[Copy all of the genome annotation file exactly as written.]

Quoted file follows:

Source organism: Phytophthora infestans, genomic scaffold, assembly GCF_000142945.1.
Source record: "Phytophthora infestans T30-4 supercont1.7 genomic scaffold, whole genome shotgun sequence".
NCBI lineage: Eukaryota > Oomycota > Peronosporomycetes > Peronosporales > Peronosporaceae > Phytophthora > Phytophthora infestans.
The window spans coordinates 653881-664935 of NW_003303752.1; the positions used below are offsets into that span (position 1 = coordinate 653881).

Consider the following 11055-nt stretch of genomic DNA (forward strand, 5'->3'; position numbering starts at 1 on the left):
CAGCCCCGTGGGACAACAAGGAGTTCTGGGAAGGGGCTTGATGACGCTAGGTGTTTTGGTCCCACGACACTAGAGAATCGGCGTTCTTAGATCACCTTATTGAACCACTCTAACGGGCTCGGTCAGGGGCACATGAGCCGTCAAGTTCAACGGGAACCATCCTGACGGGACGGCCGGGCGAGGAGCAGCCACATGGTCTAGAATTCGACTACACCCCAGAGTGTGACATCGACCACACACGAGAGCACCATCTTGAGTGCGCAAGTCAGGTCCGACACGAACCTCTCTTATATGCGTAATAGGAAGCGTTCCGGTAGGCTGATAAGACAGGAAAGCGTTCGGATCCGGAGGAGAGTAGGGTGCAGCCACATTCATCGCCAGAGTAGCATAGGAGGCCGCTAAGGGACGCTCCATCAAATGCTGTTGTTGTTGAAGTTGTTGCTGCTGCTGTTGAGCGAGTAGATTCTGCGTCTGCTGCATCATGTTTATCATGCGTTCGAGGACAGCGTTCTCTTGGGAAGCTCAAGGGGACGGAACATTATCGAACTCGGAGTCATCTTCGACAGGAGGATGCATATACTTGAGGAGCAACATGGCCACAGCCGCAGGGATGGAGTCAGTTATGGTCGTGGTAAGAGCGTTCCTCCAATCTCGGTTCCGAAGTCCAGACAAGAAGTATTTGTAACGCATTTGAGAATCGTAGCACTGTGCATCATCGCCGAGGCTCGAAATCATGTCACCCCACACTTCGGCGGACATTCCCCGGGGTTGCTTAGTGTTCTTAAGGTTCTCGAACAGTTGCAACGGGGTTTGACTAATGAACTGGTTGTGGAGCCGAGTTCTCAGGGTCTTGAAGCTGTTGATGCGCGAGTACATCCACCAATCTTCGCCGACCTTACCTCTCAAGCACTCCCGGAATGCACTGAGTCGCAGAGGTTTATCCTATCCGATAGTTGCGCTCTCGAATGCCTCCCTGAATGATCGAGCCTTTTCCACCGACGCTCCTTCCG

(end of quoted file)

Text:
Source organism: Phytophthora infestans, genomic scaffold, assembly GCF_000142945.1.
Source record: "Phytophthora infestans T30-4 supercont1.7 genomic scaffold, whole genome shotgun sequence".
NCBI lineage: Eukaryota > Oomycota > Peronosporomycetes > Peronosporales > Peronosporaceae > Phytophthora > Phytophthora infestans.
The window spans coordinates 653881-664935 of NW_003303752.1; the positions used below are offsets into that span (position 1 = coordinate 653881).

Consider the following 11055-nt stretch of genomic DNA (forward strand, 5'->3'; position numbering starts at 1 on the left):
CAGCCCCGTGGGACAACAAGGAGTTCTGGGAAGGGGCTTGATGACGCTAGGTGTTTTGGTCCCACGACACTAGAGAATCGGCGTTCTTAGATCACCTTATTGAACCACTCTAACGGGCTCGGTCAGGGGCACATGAGCCGTCAAGTTCAACGGGAACCATCCTGACGGGACGGCCGGGCGAGGAGCAGCCACATGGTCTAGAATTCGACTACACCCCAGAGTGTGACATCGACCACACACGAGAGCACCATCTTGAGTGCGCAAGTCAGGTCCGACACGAACCTCTCTTATATGCGTAATAGGAAGCGTTCCGGTAGGCTGATAAGACAGGAAAGCGTTCGGATCCGGAGGAGAGTAGGGTGCAGCCACATTCATCGCCAGAGTAGCATAGGAGGCCGCTAAGGGACGCTCCATCAAATGCTGTTGTTGTTGAAGTTGTTGCTGCTGCTGTTGAGCGAGTAGATTCTGCGTCTGCTGCATCATGTTTATCATGCGTTCGAGGACAGCGTTCTCTTGGGAAGCTCAAGGGGACGGAACATTATCGAACTCGGAGTCATCTTCGACAGGAGGATGCATATACTTGAGGAGCAACATGGCCACAGCCGCAGGGATGGAGTCAGTTATGGTCGTGGTAAGAGCGTTCCTCCAATCTCGGTTCCGAAGTCCAGACAAGAAGTATTTGTAACGCATTTGAGAATCGTAGCACTGTGCATCATCGCCGAGGCTCGAAATCATGTCACCCCACACTTCGGCGGACATTCCCCGGGGTTGCTTAGTGTTCTTAAGGTTCTCGAACAGTTGCAACGGGGTTTGACTAATGAACTGGTTGTGGAGCCGAGTTCTCAGGGTCTTGAAGCTGTTGATGCGCGAGTACATCCACCAATCTTCGCCGACCTTACCTCTCAAGCACTCCCGGAATGCACTGAGTCGCAGAGGTTTATCCTATCCGATAGTTGCGCTCTCGAATGCCTCCCTGAATGATCGAGCCTTTTCCACCGACGCTCCTTCCG